• Housing affordability is a key determinant of health.
  • We can’t be a healthy city unless we address determinants of health such as social isolation. A City for All is a healthy city and cannot be a healthy city if it is not an inclusive city.
  • We need to plan for the impact of climate change on the livability of the city.
  • Diversity and inclusion means more resilience and creates a more aware, fun and vibrant city.
  • Planning/consultations should include those with less power and support more robust community engagement.
  • We need to include a less formal mode e.g. ‘kitchen table’ model for community consultation. Need to consult not only with people who use services but with people who do not (e.g. Translink- talk to people who do not use transit). We need to ask people who do not feel at home in Vancouver what it would take to change that.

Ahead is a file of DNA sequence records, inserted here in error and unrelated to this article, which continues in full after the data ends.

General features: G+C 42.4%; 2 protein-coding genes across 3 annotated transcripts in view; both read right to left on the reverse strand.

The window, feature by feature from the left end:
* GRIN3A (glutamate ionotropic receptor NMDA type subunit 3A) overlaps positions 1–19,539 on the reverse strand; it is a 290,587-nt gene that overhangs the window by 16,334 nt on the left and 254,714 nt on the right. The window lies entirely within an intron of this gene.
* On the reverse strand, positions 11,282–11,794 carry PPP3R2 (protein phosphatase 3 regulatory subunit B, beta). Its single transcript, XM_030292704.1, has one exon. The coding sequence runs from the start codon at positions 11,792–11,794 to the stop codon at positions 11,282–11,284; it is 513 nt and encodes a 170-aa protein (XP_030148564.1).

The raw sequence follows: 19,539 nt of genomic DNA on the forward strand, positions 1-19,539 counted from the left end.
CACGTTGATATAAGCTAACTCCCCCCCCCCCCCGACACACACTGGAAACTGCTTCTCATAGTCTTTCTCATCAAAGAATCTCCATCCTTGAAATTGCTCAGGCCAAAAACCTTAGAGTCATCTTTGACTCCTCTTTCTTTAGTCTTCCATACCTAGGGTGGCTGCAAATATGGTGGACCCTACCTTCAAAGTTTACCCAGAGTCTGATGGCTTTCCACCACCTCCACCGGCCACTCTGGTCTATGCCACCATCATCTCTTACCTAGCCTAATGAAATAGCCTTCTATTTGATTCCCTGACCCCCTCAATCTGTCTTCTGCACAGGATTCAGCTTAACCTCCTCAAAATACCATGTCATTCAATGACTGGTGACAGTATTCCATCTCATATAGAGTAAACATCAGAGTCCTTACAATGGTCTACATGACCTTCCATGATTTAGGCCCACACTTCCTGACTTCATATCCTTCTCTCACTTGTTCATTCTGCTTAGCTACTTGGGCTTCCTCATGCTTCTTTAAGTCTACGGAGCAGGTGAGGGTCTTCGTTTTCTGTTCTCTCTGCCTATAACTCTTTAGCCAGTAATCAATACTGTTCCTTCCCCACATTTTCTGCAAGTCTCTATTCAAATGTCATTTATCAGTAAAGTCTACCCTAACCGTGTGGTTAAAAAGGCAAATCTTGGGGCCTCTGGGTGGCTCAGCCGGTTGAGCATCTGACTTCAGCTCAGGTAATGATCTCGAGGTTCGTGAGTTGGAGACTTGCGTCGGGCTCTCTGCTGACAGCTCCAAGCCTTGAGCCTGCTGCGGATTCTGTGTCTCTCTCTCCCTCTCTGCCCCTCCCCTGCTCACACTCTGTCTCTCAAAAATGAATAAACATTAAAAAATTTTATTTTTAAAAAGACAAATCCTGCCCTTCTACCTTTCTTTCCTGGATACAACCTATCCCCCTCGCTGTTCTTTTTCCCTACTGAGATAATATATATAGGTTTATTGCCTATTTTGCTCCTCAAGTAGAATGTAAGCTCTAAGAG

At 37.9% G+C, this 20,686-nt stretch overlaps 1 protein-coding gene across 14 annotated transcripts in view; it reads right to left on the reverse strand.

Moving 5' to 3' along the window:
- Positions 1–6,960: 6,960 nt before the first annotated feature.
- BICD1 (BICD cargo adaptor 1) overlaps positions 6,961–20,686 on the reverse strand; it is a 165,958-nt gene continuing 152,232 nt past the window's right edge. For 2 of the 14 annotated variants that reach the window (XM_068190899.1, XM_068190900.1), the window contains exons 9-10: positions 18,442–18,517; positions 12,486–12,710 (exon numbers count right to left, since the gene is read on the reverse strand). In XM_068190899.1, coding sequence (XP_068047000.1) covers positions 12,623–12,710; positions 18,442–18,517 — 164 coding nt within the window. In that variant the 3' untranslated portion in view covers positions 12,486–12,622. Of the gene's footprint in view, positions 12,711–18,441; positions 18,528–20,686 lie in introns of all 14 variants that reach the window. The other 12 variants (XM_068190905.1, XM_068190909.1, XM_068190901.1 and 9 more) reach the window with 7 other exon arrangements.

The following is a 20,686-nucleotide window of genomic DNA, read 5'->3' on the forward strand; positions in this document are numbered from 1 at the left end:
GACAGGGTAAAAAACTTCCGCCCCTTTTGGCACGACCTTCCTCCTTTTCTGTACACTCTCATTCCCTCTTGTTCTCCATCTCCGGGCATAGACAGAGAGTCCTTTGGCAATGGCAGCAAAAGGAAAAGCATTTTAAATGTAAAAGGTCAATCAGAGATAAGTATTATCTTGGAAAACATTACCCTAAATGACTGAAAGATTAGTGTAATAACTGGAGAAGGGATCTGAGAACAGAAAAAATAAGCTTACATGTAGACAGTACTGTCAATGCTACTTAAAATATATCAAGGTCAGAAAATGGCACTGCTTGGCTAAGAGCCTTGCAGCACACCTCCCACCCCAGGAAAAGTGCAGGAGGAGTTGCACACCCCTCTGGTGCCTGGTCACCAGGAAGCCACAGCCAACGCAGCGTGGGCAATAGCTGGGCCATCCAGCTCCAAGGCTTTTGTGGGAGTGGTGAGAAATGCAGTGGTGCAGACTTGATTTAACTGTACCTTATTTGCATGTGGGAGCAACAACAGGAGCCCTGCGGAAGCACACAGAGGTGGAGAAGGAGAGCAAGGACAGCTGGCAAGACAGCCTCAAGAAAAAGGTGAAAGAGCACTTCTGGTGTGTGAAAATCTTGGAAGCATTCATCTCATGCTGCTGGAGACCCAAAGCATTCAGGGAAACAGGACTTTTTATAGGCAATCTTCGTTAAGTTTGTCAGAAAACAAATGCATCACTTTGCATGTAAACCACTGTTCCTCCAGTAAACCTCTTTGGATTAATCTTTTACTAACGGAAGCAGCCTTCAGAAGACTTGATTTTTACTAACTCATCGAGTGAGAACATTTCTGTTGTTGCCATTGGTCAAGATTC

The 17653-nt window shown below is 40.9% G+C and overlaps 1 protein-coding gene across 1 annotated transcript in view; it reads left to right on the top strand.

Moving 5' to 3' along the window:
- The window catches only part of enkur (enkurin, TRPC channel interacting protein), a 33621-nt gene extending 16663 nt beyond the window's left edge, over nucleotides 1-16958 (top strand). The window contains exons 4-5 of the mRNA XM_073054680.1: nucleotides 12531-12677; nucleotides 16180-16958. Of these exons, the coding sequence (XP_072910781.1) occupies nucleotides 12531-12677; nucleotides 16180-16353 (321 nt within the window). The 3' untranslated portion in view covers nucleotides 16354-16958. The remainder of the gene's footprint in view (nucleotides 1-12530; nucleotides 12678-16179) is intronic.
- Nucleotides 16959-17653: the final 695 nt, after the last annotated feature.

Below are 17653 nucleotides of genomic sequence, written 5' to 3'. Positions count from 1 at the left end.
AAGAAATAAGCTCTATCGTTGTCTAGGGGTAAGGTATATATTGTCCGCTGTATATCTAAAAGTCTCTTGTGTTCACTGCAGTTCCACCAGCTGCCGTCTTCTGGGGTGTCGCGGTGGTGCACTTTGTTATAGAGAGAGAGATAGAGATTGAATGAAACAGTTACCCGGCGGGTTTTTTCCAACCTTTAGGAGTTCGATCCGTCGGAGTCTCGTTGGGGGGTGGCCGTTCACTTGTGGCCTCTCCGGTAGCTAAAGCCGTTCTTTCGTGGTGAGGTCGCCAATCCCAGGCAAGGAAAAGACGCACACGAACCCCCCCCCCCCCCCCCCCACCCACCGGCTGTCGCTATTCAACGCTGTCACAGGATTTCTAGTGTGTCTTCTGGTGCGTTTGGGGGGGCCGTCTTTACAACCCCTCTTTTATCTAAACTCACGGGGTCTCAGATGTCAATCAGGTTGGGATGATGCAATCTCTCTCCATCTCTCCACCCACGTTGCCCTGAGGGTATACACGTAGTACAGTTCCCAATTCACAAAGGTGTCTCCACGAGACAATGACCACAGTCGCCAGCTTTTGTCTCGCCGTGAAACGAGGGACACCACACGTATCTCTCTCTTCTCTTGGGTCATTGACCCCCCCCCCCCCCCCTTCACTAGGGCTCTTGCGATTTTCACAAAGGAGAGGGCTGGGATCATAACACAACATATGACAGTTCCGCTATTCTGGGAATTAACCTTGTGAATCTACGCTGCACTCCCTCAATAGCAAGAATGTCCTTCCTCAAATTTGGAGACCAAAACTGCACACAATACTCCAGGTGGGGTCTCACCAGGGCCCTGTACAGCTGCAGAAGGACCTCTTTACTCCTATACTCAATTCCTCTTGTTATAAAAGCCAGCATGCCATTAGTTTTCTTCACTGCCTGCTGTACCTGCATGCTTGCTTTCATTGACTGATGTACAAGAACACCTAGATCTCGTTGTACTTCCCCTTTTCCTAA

• We need to look beyond government- based services. Distrust for models that only include those with power.
  • A process for intergenerational living e.g. encouraging students to live with seniors as in the Dutch example, has promise.
  • We need to build the capacity of youth to represent themselves in decision making fora, and include them in planning.
  • There is a need to address declining life expectancy due to the opiate crisis.
  • Affordable housing is essential for new immigrants. When housing is not affordable, visible minorities move elsewhere, taking their culture with them, hence making Vancouver less culturally diverse.


  • Provide easier ways for community voices to be expressed to decision makers.
  • Continue the Advisory Committees (such as the LGBTQ and 2 Spirited Committee) and ensure that the experience, community relationships, and learning from the committees are not lost.
  • Address the continuity of membership of city advisory committees, vary the terms of appointments and do not change the entire membership when Council changes.
  • Take advantage of opportunities to improve affordability of living in Vancouver and thereby allow people to stay in the city – e.g. childcare, affordable housing, support to livable wage initiatives.